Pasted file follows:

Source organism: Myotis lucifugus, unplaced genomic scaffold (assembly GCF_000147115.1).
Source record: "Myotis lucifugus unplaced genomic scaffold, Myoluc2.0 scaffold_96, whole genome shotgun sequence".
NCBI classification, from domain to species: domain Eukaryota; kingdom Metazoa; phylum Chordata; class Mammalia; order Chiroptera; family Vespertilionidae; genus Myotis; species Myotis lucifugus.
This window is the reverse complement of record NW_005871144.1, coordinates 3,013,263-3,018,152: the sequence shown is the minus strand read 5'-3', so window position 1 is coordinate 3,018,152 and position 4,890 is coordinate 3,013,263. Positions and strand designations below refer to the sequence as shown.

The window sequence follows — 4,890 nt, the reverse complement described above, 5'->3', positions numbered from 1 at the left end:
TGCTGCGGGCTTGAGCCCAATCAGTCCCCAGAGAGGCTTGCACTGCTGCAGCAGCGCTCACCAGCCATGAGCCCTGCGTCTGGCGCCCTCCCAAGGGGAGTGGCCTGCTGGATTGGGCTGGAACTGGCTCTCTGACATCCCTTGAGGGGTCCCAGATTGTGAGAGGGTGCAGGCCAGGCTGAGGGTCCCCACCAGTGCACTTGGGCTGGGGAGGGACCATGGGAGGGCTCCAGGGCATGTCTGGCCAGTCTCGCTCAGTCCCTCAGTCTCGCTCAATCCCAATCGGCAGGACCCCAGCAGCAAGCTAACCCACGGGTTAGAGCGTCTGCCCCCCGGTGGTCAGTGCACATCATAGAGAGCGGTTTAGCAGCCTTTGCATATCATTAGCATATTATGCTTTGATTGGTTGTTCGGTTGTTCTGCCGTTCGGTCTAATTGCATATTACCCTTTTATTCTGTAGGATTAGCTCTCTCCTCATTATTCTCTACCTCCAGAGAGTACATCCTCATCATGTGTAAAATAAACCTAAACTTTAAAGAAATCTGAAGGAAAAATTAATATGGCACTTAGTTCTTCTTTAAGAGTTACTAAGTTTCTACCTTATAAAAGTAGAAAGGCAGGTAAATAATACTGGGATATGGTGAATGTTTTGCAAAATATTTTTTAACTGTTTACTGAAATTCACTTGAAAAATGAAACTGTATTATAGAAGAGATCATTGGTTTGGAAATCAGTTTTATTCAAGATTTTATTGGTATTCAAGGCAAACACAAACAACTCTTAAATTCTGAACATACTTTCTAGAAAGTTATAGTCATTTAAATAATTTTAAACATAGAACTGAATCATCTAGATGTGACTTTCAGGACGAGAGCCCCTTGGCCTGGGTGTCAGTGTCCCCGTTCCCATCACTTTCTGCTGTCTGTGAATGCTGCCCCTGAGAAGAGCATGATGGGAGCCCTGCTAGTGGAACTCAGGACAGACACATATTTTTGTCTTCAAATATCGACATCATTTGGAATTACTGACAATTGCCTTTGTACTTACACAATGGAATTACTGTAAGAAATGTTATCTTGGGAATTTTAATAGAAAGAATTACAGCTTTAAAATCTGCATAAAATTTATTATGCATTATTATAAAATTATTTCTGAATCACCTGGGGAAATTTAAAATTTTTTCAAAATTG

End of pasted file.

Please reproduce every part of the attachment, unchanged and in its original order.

Source organism: Myotis lucifugus, unplaced genomic scaffold (assembly GCF_000147115.1).
Source record: "Myotis lucifugus unplaced genomic scaffold, Myoluc2.0 scaffold_96, whole genome shotgun sequence".
NCBI classification, from domain to species: domain Eukaryota; kingdom Metazoa; phylum Chordata; class Mammalia; order Chiroptera; family Vespertilionidae; genus Myotis; species Myotis lucifugus.
This window is the reverse complement of record NW_005871144.1, coordinates 3,013,263-3,018,152: the sequence shown is the minus strand read 5'-3', so window position 1 is coordinate 3,018,152 and position 4,890 is coordinate 3,013,263. Positions and strand designations below refer to the sequence as shown.

The window sequence follows — 4,890 nt, the reverse complement described above, 5'->3', positions numbered from 1 at the left end:
TGCTGCGGGCTTGAGCCCAATCAGTCCCCAGAGAGGCTTGCACTGCTGCAGCAGCGCTCACCAGCCATGAGCCCTGCGTCTGGCGCCCTCCCAAGGGGAGTGGCCTGCTGGATTGGGCTGGAACTGGCTCTCTGACATCCCTTGAGGGGTCCCAGATTGTGAGAGGGTGCAGGCCAGGCTGAGGGTCCCCACCAGTGCACTTGGGCTGGGGAGGGACCATGGGAGGGCTCCAGGGCATGTCTGGCCAGTCTCGCTCAGTCCCTCAGTCTCGCTCAATCCCAATCGGCAGGACCCCAGCAGCAAGCTAACCCACGGGTTAGAGCGTCTGCCCCCCGGTGGTCAGTGCACATCATAGAGAGCGGTTTAGCAGCCTTTGCATATCATTAGCATATTATGCTTTGATTGGTTGTTCGGTTGTTCTGCCGTTCGGTCTAATTGCATATTACCCTTTTATTCTGTAGGATTAGCTCTCTCCTCATTATTCTCTACCTCCAGAGAGTACATCCTCATCATGTGTAAAATAAACCTAAACTTTAAAGAAATCTGAAGGAAAAATTAATATGGCACTTAGTTCTTCTTTAAGAGTTACTAAGTTTCTACCTTATAAAAGTAGAAAGGCAGGTAAATAATACTGGGATATGGTGAATGTTTTGCAAAATATTTTTTAACTGTTTACTGAAATTCACTTGAAAAATGAAACTGTATTATAGAAGAGATCATTGGTTTGGAAATCAGTTTTATTCAAGATTTTATTGGTATTCAAGGCAAACACAAACAACTCTTAAATTCTGAACATACTTTCTAGAAAGTTATAGTCATTTAAATAATTTTAAACATAGAACTGAATCATCTAGATGTGACTTTCAGGACGAGAGCCCCTTGGCCTGGGTGTCAGTGTCCCCGTTCCCATCACTTTCTGCTGTCTGTGAATGCTGCCCCTGAGAAGAGCATGATGGGAGCCCTGCTAGTGGAACTCAGGACAGACACATATTTTTGTCTTCAAATATCGACATCATTTGGAATTACTGACAATTGCCTTTGTACTTACACAATGGAATTACTGTAAGAAATGTTATCTTGGGAATTTTAATAGAAAGAATTACAGCTTTAAAATCTGCATAAAATTTATTATGCATTATTATAAAATTATTTCTGAATCACCTGGGGAAATTTAAAATTTTTTCAAAATTG